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Shelf-Life Science: Good Genes Could Stop Broccoli Going Bad

10.04.2002


Broccoli is one of western Europe`s most popular and widely consumed vegetables. However, its shelf life is restricted to about 5 days at room temperature, making distribution and storage of the product difficult. Recent research presented today at the Society for Experimental Biology conference in Swansea could help us understand the genetics of this situation and may even lead to `supervarieties` of broccoli.



The popularity of broccoli is on the increase and it is used increasingly in value added products such as frozen foods and ready meals. In the UK, broccoli available in the summer is produced domestically. However, during the winter months the majority of the broccoli available in supermarkets has made the long journey from Spain - not an easy thing when the product itself has a shelf life of only 5 days.

Evy Mathas, a PhD student at Horticultural Research International, Wellesbourne, is attempting to understand this relatively rapid deterioration - research which may lead to improved commercial varieties. Senescence - the deterioration of the product - is characterised by a yellowing of the broccoli floret and a loss of water. In order to study this process, Ms Mathas carried out an extensive field trial in 2001, growing different varieties of broccoli and carrying out a detailed analysis on each post-harvest day. She has found a dramatic difference between these varieties. Some senesce in as little as 2 days, whilst others remain edible for 4 at room temperature. Her biochemical and molecular analysis has shown that this senescence is a result of a rather rapid loss of chlorophyll and a slight loss of protein from the floret.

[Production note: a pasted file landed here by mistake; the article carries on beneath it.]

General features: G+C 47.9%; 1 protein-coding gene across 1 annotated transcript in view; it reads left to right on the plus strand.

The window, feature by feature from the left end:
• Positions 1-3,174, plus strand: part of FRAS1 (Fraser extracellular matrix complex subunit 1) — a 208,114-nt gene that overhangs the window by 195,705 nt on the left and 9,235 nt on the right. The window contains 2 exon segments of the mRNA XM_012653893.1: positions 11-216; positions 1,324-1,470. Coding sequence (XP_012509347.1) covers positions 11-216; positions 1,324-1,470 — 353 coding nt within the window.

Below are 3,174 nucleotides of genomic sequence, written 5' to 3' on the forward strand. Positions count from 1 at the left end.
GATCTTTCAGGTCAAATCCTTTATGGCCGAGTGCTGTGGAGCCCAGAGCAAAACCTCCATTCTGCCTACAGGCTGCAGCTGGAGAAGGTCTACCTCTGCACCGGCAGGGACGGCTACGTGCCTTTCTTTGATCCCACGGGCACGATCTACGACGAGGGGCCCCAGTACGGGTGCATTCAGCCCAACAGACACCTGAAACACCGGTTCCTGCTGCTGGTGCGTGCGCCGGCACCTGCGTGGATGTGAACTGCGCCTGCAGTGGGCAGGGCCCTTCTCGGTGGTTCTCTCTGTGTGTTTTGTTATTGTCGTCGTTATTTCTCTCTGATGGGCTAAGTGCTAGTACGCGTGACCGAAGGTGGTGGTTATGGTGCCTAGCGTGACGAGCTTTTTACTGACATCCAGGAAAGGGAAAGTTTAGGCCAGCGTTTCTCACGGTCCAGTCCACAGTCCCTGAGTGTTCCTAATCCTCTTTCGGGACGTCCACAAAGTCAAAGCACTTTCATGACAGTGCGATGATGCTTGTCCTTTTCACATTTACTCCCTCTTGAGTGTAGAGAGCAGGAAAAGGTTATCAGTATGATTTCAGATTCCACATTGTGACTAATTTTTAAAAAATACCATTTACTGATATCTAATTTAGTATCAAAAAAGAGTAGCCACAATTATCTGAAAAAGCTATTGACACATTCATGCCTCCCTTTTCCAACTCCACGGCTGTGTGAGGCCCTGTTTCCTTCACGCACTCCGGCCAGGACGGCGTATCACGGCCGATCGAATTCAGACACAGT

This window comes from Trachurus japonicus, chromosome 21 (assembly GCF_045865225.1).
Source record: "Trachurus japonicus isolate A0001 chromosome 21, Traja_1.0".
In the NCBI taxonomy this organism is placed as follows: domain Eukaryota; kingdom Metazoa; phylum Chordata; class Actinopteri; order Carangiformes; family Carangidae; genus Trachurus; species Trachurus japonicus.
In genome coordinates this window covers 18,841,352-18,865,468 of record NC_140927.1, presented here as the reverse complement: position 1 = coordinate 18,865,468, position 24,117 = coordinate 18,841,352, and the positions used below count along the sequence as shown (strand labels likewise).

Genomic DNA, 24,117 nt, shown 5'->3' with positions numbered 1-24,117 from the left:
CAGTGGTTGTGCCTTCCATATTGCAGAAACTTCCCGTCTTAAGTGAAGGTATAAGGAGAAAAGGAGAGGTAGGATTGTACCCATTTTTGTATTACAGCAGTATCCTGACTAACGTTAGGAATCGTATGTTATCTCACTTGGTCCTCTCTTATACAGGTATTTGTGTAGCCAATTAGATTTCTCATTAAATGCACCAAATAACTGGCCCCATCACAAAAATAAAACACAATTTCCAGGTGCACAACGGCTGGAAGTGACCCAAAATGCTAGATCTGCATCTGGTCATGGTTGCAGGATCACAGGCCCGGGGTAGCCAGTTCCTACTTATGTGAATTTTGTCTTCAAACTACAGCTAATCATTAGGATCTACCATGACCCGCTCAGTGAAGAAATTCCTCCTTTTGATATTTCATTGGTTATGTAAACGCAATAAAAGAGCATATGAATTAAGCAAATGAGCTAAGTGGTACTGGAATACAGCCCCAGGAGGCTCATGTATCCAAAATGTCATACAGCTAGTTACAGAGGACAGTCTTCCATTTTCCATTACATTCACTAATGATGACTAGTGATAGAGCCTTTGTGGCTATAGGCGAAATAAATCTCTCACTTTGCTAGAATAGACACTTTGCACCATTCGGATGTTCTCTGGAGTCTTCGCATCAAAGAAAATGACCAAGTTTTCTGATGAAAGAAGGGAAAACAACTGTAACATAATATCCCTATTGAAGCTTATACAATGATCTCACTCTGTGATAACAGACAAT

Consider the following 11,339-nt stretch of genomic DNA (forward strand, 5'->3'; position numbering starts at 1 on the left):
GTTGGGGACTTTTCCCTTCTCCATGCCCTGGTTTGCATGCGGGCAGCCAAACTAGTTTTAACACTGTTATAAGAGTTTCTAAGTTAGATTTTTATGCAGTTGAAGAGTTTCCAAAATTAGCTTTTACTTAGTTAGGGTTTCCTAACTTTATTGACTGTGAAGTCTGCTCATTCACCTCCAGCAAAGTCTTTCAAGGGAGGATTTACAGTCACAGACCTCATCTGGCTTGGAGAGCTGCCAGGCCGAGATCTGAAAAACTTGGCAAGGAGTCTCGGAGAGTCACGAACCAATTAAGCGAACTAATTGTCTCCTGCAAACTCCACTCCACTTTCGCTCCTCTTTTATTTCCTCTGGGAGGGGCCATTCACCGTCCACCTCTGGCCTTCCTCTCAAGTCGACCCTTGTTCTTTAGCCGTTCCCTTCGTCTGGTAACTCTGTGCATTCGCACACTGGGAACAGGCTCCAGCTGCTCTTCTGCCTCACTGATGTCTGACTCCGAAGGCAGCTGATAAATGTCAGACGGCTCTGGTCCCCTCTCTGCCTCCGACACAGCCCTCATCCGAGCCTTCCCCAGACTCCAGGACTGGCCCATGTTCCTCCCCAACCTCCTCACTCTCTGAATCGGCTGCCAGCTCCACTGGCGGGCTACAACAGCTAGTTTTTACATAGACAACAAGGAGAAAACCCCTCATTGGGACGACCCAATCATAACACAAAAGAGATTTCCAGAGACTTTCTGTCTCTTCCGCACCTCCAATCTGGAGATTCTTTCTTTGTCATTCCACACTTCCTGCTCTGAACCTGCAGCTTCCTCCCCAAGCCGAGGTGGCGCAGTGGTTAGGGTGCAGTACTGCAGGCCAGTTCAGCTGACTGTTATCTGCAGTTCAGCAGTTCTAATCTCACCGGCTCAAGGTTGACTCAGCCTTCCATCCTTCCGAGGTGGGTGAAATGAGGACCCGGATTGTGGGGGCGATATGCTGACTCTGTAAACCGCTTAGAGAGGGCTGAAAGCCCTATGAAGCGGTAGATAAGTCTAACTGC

Gene expression work using gene probes for known senescence causing genes has shown that the expression of these genes also increases as the product deteriorates, suggesting a genetic basis for senescence. The expression of these genes occurs earlier and is stronger in broccoli varieties with a short shelf life. Ms Mathas now hopes to identify the quantitative trait loci (QTL) for these genes - in essence, the region on the broccoli chromosome where the senescence-causing genes are found - allowing a physical map of the chromosome to be built up. The next step would be to identify the specific genes involved. Potentially, this could allow modification of these genes enabling us to develop `supervarieties` of broccoli.

"This research isn`t simply limited to broccoli. We can also learn a lot about physiology and senescence in general and may be able to apply these findings in other types of vegetable or crop".

Jenny Gimpel | alphagalileo

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